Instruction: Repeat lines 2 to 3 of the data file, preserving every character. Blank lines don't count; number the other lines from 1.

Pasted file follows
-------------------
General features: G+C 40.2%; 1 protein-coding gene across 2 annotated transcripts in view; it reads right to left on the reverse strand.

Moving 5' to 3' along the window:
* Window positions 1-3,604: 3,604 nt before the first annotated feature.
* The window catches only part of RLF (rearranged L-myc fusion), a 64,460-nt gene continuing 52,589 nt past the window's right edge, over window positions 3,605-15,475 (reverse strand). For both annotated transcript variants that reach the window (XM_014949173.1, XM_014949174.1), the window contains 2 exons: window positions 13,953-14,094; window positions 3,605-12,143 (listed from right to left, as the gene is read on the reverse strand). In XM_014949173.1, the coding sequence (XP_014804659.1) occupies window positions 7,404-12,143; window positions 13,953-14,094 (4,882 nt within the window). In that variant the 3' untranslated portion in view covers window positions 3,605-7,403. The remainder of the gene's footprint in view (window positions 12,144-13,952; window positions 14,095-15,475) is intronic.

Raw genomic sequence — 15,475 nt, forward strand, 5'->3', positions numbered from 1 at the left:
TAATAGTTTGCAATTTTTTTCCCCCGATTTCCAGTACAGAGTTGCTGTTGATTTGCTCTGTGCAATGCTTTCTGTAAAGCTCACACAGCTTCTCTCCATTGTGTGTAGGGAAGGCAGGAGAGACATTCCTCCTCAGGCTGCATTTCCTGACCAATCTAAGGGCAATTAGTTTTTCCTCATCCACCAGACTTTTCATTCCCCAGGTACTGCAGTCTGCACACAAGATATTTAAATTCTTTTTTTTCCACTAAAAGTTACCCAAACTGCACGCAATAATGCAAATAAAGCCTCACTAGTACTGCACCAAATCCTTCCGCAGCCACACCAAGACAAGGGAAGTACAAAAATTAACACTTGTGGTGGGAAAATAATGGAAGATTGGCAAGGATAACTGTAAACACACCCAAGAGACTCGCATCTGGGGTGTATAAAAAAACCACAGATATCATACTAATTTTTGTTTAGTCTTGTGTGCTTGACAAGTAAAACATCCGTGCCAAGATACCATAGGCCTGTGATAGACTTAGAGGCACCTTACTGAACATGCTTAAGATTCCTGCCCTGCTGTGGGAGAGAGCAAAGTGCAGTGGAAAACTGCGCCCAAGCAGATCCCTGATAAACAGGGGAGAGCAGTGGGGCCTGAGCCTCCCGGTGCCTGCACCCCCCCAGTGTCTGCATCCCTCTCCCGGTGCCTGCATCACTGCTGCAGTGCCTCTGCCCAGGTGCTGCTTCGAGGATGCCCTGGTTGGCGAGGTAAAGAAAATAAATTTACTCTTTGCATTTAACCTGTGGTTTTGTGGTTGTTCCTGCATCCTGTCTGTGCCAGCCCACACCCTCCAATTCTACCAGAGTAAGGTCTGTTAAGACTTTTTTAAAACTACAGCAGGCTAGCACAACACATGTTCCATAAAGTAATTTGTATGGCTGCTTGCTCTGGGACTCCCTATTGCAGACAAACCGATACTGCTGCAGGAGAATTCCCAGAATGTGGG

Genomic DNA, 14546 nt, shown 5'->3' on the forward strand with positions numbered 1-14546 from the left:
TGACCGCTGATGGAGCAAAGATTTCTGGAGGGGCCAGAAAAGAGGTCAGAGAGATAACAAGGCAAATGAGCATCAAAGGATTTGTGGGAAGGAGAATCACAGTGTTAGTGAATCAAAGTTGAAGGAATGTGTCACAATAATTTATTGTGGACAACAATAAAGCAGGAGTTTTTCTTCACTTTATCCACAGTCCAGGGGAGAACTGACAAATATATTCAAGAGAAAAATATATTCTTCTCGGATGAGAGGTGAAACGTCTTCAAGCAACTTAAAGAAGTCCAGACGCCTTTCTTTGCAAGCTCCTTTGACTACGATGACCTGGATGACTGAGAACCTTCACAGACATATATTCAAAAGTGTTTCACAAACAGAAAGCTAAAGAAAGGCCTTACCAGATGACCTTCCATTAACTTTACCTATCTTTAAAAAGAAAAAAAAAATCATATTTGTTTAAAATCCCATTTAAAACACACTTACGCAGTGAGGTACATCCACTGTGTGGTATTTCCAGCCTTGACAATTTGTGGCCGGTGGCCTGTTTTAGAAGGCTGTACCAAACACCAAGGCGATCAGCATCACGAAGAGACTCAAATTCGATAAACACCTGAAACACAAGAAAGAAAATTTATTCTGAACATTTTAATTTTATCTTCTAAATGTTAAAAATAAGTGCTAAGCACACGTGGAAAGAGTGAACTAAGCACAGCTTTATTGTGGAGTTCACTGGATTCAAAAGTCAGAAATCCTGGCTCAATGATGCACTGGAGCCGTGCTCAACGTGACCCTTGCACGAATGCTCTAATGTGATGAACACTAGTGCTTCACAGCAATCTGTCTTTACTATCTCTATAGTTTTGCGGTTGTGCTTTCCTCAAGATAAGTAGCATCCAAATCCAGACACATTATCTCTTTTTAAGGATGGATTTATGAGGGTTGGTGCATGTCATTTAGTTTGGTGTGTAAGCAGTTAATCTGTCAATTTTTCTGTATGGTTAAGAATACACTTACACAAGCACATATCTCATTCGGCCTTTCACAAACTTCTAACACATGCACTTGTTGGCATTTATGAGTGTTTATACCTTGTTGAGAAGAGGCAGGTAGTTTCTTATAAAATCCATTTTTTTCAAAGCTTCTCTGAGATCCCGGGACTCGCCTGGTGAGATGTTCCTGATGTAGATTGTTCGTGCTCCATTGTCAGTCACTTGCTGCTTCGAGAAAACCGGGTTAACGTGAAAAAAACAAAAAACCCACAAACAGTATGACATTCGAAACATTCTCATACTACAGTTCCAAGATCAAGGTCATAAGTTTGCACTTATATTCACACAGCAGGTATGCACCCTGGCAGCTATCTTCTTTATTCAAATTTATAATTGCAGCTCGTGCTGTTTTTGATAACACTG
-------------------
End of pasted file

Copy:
Moving 5' to 3' along the window:
* Window positions 1-3,604: 3,604 nt before the first annotated feature.